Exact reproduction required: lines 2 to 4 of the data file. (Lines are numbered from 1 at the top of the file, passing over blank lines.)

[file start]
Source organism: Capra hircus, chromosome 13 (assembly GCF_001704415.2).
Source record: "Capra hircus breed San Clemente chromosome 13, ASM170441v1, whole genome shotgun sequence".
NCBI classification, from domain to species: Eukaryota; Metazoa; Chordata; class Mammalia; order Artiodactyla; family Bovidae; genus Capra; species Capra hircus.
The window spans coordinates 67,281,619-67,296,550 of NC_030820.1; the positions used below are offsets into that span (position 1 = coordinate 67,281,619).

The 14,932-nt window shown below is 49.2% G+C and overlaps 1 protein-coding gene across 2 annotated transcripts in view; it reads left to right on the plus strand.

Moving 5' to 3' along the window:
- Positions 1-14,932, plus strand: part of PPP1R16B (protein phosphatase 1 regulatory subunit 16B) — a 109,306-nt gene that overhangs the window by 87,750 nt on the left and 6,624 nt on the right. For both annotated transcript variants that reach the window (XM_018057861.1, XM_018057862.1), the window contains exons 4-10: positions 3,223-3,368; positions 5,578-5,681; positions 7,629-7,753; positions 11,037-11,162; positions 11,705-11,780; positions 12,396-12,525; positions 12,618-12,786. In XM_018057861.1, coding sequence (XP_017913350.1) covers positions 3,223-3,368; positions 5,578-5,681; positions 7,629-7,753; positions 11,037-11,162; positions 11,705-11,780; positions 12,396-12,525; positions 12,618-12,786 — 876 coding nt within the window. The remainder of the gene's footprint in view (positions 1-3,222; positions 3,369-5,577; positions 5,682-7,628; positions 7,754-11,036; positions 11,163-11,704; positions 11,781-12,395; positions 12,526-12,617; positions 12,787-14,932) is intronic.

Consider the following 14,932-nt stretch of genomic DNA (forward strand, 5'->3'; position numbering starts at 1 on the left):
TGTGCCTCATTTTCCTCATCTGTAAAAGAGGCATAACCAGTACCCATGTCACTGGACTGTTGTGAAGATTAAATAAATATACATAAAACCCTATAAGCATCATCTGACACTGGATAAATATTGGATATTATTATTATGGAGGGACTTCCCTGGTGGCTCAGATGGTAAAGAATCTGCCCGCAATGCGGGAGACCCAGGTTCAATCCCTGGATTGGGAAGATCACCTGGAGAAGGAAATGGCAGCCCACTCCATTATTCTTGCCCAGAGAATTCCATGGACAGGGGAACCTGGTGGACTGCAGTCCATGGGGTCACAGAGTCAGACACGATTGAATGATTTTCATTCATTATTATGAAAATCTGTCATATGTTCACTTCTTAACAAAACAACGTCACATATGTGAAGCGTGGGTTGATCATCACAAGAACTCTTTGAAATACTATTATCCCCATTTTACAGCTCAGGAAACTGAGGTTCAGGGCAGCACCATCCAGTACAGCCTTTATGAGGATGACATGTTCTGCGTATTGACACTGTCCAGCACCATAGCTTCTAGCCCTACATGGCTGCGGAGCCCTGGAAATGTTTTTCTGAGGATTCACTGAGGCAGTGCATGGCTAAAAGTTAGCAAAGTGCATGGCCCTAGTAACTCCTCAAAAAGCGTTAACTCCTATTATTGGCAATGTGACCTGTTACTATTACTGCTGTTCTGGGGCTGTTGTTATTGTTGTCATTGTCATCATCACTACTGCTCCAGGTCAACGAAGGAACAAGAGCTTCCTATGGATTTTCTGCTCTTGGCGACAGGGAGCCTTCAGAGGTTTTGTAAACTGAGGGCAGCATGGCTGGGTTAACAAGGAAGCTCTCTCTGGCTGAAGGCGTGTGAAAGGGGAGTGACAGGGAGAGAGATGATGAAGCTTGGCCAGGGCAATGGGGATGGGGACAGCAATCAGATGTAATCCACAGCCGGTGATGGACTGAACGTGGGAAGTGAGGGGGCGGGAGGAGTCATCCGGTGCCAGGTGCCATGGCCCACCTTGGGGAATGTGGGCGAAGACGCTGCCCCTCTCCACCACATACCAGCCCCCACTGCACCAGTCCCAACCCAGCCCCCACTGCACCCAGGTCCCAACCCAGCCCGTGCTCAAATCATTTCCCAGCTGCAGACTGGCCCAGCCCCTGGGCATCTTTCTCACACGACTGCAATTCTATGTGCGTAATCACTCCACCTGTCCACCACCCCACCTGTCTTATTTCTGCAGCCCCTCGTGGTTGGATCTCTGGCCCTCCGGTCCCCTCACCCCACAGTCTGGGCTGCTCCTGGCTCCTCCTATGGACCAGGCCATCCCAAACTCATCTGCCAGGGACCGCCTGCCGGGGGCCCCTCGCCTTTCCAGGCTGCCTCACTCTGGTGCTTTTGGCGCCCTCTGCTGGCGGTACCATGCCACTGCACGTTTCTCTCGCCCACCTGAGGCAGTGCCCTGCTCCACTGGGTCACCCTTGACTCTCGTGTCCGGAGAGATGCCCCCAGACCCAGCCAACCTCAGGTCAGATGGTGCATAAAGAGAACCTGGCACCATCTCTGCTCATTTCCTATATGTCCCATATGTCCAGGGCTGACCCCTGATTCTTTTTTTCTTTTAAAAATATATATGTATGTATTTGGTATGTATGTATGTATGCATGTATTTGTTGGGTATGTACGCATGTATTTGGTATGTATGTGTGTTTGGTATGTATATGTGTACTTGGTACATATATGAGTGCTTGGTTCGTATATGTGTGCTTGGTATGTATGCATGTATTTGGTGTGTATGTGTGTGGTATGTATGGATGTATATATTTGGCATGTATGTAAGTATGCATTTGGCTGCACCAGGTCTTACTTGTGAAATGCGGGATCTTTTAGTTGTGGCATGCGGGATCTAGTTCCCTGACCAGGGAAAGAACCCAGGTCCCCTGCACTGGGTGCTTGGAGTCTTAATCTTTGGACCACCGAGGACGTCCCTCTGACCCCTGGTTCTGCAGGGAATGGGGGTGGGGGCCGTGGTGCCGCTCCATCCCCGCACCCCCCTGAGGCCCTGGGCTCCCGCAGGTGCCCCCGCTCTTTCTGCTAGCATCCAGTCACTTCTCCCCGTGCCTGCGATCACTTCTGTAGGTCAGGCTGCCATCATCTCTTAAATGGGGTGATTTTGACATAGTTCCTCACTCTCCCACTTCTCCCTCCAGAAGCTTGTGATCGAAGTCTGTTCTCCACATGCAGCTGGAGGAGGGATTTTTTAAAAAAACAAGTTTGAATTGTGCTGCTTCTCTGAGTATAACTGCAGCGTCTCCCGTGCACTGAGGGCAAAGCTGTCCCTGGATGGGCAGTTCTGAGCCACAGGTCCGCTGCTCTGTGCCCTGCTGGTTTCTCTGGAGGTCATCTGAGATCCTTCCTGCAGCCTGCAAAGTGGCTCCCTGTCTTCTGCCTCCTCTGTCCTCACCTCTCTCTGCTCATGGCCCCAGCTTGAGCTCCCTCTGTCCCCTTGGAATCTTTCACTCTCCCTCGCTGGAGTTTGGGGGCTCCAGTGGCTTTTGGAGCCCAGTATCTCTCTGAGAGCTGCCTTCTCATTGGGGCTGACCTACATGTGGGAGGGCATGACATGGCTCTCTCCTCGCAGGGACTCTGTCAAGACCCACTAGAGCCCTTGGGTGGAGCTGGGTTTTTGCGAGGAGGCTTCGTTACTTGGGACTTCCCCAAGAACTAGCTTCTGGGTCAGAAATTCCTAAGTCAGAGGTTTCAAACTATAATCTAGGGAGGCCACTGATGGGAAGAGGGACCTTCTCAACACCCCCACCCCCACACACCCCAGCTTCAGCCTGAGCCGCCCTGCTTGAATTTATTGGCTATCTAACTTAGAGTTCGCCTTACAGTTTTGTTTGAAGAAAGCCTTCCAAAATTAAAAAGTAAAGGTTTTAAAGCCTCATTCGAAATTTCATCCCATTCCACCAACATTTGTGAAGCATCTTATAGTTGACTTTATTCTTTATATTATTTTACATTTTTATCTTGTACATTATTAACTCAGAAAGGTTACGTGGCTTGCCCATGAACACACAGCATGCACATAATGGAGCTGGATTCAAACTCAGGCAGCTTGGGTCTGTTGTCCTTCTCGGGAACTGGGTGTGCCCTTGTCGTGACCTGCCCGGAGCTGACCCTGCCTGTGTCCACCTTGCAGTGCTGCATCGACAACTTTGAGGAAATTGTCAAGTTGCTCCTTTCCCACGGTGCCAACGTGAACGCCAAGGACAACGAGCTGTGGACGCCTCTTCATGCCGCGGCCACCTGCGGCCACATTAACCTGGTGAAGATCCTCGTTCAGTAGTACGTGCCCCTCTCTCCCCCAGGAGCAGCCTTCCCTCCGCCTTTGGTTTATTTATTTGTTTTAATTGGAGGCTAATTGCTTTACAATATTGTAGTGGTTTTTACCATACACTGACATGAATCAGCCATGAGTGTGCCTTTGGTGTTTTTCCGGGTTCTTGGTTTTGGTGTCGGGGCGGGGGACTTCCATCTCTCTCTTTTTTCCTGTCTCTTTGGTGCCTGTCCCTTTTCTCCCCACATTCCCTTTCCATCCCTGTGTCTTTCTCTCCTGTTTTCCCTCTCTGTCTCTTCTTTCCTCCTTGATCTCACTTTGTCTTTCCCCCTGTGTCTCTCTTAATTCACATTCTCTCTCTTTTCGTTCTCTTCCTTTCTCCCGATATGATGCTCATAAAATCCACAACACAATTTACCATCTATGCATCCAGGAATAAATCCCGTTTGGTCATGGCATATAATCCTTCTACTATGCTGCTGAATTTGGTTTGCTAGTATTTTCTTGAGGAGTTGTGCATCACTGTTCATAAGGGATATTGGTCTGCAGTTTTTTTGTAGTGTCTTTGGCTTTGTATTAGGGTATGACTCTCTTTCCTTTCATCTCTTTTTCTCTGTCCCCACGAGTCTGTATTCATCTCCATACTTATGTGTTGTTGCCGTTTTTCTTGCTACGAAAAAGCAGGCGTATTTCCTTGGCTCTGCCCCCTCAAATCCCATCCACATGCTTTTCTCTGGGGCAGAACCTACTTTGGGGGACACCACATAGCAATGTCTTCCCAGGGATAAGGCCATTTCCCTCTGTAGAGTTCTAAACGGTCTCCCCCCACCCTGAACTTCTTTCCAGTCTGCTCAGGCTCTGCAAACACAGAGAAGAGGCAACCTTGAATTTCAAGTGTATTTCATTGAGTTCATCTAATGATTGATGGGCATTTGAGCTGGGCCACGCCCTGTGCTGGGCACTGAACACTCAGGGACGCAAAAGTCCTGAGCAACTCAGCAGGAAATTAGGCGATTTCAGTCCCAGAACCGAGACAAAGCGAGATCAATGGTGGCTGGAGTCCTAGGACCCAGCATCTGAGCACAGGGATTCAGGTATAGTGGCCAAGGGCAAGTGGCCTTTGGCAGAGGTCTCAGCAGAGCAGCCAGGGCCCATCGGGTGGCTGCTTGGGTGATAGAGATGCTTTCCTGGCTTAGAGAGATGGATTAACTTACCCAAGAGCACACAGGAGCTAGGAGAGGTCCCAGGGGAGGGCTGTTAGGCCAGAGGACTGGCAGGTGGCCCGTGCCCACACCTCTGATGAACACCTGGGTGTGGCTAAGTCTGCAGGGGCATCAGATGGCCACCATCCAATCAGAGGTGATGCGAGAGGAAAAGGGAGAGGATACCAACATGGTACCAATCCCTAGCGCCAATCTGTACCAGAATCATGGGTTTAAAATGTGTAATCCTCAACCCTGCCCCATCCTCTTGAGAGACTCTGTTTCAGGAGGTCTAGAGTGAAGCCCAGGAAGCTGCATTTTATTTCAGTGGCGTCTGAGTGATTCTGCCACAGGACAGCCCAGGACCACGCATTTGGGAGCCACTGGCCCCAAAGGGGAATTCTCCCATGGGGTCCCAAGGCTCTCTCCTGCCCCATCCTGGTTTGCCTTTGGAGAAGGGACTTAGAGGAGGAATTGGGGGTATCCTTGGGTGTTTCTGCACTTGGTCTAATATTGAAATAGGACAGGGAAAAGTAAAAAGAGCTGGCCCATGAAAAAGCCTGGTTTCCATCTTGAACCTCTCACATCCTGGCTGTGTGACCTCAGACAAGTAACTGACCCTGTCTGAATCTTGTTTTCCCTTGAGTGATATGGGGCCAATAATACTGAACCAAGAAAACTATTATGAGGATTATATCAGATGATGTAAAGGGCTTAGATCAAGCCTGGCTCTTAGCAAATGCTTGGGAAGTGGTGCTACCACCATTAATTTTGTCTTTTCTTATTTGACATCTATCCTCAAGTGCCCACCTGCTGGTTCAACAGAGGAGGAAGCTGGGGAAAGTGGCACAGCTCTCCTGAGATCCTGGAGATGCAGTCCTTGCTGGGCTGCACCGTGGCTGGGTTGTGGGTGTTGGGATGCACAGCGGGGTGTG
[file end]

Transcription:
Source record: "Capra hircus breed San Clemente chromosome 13, ASM170441v1, whole genome shotgun sequence".
NCBI classification, from domain to species: Eukaryota; Metazoa; Chordata; class Mammalia; order Artiodactyla; family Bovidae; genus Capra; species Capra hircus.
The window spans coordinates 67,281,619-67,296,550 of NC_030820.1; the positions used below are offsets into that span (position 1 = coordinate 67,281,619).